Chapter

Failed Attempts: The Frailties of Narrative Methods

J. D. Trout

in Measuring the Intentional World

Published in print July 1998 | ISBN: 9780195107661
Published online February 2006 | e-ISBN: 9780199786152 | DOI: http://dx.doi.org/10.1093/0195107667.003.0008
 Failed Attempts: The Frailties of Narrative Methods

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The epistemological naturalism expressed by Population-Guided Estimation supports measured realism about the social and behavioral sciences, but also has striking implications for the way traditional narrative social science has been done. Social science and psychology have overcome humble beginnings, and in their current form, owe a profound debt to the resources of statistical methods. Elegant and learned narratives — the classics of early social science — led readers through a world of charismatic leaders, diplomats’ diaries, peasant uprisings, cartel formation, courtly intrigue, workers’ movements, and wars of religion and capital. However, except in cases where the processes or events described were especially robust, these anecdotal techniques proved a poor guide to the existence of any postulated social entities and an unreliable basis for generalization. This claim is grounded on a survey of recent results in cognitive psychology on the biases of human judgment (results spawned by Tversky, Kahneman, and their colleagues), and in a discussion of disposition to neglect important yet simple actuarial features that guide reliable inductive reasoning.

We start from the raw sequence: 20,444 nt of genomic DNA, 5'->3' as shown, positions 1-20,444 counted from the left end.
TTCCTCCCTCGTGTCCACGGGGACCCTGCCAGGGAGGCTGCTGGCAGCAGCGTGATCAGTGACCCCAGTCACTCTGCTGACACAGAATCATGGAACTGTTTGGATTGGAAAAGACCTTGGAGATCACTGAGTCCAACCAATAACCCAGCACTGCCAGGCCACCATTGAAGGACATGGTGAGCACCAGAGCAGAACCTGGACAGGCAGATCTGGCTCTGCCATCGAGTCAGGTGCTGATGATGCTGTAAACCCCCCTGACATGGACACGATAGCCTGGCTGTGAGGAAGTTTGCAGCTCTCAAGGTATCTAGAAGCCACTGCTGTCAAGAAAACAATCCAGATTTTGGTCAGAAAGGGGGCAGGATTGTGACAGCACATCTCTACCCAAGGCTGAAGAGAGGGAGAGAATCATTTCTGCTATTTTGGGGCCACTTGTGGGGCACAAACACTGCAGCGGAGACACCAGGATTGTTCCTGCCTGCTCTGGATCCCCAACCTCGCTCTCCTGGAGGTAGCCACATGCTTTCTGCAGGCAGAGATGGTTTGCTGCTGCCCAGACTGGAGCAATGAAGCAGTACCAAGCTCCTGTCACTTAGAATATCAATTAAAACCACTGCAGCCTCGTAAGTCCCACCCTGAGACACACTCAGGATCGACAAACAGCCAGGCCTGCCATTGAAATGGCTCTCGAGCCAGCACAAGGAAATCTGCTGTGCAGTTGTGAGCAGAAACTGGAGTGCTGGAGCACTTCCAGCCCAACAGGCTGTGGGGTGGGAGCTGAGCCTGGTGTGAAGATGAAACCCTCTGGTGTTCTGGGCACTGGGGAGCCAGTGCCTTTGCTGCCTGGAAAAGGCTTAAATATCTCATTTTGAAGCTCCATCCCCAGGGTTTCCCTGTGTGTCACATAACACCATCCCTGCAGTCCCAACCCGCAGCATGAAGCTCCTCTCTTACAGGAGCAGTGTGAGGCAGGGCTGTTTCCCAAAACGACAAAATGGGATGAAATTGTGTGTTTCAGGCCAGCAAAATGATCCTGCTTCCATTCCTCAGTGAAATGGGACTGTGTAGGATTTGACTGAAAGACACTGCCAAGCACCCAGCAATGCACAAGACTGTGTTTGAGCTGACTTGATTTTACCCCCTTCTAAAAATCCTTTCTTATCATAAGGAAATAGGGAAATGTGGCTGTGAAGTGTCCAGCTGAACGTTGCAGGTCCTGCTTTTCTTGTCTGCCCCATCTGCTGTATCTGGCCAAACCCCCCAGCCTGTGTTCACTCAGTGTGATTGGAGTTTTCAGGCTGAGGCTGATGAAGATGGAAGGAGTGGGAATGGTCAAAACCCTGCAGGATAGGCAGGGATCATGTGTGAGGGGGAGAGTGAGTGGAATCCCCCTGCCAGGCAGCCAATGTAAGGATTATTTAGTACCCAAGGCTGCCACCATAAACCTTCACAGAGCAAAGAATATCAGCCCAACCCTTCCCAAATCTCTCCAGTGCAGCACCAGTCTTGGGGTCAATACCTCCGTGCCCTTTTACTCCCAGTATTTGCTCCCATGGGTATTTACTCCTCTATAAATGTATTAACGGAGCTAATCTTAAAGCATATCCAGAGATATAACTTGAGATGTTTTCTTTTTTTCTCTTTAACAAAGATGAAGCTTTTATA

Keywords: narrative methods; actuarial; inductive reasoning; bias; human judgment; generalization; anecdotal techniques; cognitive psychology

Chapter.  23018 words. 

Subjects: Metaphysics

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